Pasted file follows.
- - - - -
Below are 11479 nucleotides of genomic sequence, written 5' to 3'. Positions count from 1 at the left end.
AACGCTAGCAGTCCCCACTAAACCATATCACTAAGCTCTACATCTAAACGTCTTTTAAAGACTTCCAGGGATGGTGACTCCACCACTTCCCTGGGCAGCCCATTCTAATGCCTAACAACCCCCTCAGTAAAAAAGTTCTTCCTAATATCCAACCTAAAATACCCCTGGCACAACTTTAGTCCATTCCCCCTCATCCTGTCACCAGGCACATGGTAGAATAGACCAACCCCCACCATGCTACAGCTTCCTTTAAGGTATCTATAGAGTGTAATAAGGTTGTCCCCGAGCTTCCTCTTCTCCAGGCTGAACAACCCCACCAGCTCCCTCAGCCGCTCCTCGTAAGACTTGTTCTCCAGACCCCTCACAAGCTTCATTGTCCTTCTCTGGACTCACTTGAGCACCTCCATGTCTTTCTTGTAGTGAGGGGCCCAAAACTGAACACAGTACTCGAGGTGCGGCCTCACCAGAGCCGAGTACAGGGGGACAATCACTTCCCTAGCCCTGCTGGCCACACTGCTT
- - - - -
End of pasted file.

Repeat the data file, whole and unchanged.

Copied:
Below are 11479 nucleotides of genomic sequence, written 5' to 3'. Positions count from 1 at the left end.
AACGCTAGCAGTCCCCACTAAACCATATCACTAAGCTCTACATCTAAACGTCTTTTAAAGACTTCCAGGGATGGTGACTCCACCACTTCCCTGGGCAGCCCATTCTAATGCCTAACAACCCCCTCAGTAAAAAAGTTCTTCCTAATATCCAACCTAAAATACCCCTGGCACAACTTTAGTCCATTCCCCCTCATCCTGTCACCAGGCACATGGTAGAATAGACCAACCCCCACCATGCTACAGCTTCCTTTAAGGTATCTATAGAGTGTAATAAGGTTGTCCCCGAGCTTCCTCTTCTCCAGGCTGAACAACCCCACCAGCTCCCTCAGCCGCTCCTCGTAAGACTTGTTCTCCAGACCCCTCACAAGCTTCATTGTCCTTCTCTGGACTCACTTGAGCACCTCCATGTCTTTCTTGTAGTGAGGGGCCCAAAACTGAACACAGTACTCGAGGTGCGGCCTCACCAGAGCCGAGTACAGGGGGACAATCACTTCCCTAGCCCTGCTGGCCACACTGCTT